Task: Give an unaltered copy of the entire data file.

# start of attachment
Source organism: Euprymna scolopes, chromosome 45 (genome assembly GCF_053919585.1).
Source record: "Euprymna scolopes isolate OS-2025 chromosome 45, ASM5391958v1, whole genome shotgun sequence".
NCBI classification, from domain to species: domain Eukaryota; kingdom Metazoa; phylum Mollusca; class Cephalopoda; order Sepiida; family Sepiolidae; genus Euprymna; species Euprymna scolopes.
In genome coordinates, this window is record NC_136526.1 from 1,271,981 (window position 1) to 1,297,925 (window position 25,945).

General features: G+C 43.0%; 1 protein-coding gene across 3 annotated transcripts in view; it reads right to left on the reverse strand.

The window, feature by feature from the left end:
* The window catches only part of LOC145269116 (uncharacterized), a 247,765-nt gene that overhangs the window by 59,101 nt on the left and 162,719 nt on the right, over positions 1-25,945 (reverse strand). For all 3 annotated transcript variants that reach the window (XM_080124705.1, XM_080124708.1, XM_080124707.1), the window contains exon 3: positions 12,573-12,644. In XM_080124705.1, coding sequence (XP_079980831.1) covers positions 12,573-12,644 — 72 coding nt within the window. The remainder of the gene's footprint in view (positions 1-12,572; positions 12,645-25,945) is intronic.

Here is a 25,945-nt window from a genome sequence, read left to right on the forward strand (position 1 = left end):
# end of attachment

Source organism: Euprymna scolopes, chromosome 45 (genome assembly GCF_053919585.1).
Source record: "Euprymna scolopes isolate OS-2025 chromosome 45, ASM5391958v1, whole genome shotgun sequence".
NCBI classification, from domain to species: domain Eukaryota; kingdom Metazoa; phylum Mollusca; class Cephalopoda; order Sepiida; family Sepiolidae; genus Euprymna; species Euprymna scolopes.
In genome coordinates, this window is record NC_136526.1 from 1,271,981 (window position 1) to 1,297,925 (window position 25,945).

General features: G+C 43.0%; 1 protein-coding gene across 3 annotated transcripts in view; it reads right to left on the reverse strand.

The window, feature by feature from the left end:
* The window catches only part of LOC145269116 (uncharacterized), a 247,765-nt gene that overhangs the window by 59,101 nt on the left and 162,719 nt on the right, over positions 1-25,945 (reverse strand). For all 3 annotated transcript variants that reach the window (XM_080124705.1, XM_080124708.1, XM_080124707.1), the window contains exon 3: positions 12,573-12,644. In XM_080124705.1, coding sequence (XP_079980831.1) covers positions 12,573-12,644 — 72 coding nt within the window. The remainder of the gene's footprint in view (positions 1-12,572; positions 12,645-25,945) is intronic.

Here is a 25,945-nt window from a genome sequence, read left to right on the forward strand (position 1 = left end):